Remand and Dialogue in Administrative Law

66 Pages Posted: 8 Jun 2021 Last revised: 9 Jun 2021

See all articles by Christopher J. Walker

Christopher J. Walker

Ohio State University (OSU) - Michael E. Moritz College of Law

James Saywell

Jones Day

Date Written: June 7, 2021


A bedrock principle of administrative law is that when a court finds an agency has erred, the court generally remands the action for the agency to consider anew (as opposed to the court deciding the matter itself). The conventional understanding is that this ordinary remand rule is part of the suite of judicial deference doctrines in administrative law. In our contribution to the George Washington Law Review’s annual administrative law issue, we argue that this understanding is incomplete—at least when it comes to high-volume agency adjudication. In that context, the vast majority of agency adjudication decisions never make it to federal court. Judicial remands in the cases that do allow the courts to engage in a dialogue with the agency, producing a more systemic effect on the agency adjudication system. Indeed, courts have developed and utilize a variety of tools to engage in a richer dialogue with the agency on remand. Remand, thus, can be a tool for judicial engagement and dialogue, not just one for judicial deference.

This argument, however, assumes that a dialogue between courts and agencies actually takes place—that remand is not just a judicial monologue. This Article explores the empirical realities of that assumption by presenting the findings of two separate studies: a cross-agency study for the Administrative Conference of the United States on agency appellate systems and a FOIA-based study of agency immigration decisions on remand. Although much more empirical work needs to be done, the findings from these studies provide an empirical window into how agencies engage with and respond to courts on remand. In light of these preliminary yet promising findings, we argue that courts (and agencies) should consider how to better engage in a dialogue on remand in order to produce a more systemic effect on high-volume agency adjudication systems.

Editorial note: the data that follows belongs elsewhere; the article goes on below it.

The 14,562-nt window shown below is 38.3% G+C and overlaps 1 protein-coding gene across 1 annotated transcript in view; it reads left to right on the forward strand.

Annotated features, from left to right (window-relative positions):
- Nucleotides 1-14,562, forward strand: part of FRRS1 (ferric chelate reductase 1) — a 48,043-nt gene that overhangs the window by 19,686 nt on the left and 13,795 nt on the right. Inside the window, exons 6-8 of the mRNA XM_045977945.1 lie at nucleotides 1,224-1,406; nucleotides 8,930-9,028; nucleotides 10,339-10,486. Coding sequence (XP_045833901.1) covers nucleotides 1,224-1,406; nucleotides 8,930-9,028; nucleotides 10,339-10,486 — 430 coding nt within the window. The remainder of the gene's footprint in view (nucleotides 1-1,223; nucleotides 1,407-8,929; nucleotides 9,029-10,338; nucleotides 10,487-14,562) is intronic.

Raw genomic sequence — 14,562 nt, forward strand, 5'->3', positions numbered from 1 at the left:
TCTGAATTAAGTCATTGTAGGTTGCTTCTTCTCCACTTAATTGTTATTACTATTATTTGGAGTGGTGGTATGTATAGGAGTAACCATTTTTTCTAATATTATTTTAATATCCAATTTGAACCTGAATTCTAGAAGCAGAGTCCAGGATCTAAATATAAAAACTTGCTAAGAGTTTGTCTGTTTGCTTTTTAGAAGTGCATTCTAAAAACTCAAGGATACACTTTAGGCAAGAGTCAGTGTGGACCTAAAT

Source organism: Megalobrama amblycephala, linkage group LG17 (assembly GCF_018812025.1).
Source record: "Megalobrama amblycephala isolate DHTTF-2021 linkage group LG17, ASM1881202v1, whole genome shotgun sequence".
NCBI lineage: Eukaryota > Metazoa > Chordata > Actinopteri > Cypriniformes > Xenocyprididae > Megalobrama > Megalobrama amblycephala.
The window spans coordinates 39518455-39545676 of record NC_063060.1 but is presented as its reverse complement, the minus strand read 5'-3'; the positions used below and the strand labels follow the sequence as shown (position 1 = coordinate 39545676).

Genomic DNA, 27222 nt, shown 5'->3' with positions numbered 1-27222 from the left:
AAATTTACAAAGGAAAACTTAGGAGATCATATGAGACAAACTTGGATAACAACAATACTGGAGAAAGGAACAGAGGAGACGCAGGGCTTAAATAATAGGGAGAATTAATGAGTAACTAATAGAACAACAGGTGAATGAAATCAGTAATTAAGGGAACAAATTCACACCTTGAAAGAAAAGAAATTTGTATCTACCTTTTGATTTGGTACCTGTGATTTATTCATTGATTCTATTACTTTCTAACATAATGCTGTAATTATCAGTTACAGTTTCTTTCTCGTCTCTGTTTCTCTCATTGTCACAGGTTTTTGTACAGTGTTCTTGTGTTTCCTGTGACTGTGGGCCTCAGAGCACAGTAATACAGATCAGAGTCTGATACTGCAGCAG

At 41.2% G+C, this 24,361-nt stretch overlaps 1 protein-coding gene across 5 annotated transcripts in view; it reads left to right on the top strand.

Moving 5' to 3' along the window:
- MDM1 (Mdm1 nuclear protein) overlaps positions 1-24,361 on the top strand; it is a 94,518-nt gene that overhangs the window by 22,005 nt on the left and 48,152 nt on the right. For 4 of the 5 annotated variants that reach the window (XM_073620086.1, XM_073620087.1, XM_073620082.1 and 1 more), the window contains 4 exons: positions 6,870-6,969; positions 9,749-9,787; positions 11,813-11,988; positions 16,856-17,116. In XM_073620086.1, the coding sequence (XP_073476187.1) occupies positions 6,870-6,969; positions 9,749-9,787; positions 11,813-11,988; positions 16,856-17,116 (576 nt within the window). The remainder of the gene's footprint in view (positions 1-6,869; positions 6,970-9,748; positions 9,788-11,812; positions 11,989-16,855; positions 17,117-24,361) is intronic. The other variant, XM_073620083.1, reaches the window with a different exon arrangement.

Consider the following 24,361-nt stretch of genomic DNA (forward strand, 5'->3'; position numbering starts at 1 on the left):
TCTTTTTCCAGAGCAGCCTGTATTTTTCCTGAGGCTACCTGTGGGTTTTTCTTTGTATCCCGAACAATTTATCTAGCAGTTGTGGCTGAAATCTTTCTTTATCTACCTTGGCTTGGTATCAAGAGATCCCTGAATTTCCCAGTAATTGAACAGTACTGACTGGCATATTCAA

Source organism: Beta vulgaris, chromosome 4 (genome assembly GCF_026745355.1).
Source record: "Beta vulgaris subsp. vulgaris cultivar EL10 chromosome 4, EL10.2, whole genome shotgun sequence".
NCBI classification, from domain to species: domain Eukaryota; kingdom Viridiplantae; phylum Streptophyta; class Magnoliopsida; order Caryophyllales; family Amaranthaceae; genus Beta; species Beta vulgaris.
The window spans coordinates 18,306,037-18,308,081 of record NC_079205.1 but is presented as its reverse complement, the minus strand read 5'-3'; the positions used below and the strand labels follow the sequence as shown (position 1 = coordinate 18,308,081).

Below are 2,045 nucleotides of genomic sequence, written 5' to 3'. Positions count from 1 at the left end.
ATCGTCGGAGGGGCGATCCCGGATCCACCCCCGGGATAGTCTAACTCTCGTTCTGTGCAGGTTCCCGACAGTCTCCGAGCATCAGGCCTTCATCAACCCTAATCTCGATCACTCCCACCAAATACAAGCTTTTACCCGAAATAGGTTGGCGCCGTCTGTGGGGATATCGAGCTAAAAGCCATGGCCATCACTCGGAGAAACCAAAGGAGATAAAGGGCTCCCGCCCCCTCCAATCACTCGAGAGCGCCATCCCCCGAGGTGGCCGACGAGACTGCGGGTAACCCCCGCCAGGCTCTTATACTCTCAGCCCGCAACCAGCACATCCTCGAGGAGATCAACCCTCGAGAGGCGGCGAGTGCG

Keywords: administrative law, separation of powers, dialogue, deference, Ventura ordinary remand rule, Chenery

Suggested Citation

Walker, Christopher J. and Saywell, James, Remand and Dialogue in Administrative Law (June 7, 2021). George Washington Law Review, Vol. 89, 2021 Forthcoming, Ohio State Legal Studies Research Paper No. 619, C. Boyden Gray Center for the Study of the Administrative State Research Paper No. Forthcoming, Available at SSRN:

Christopher J. Walker (Contact Author)

Ohio State University (OSU) - Michael E. Moritz College of Law ( email )

55 West 12th Avenue
Columbus, OH 43210
United States
614-247-1898 (Phone)


James Saywell

Jones Day ( email )

901 Lakeside Avenue
North Point
Cleveland, OH 44114-1190
United States

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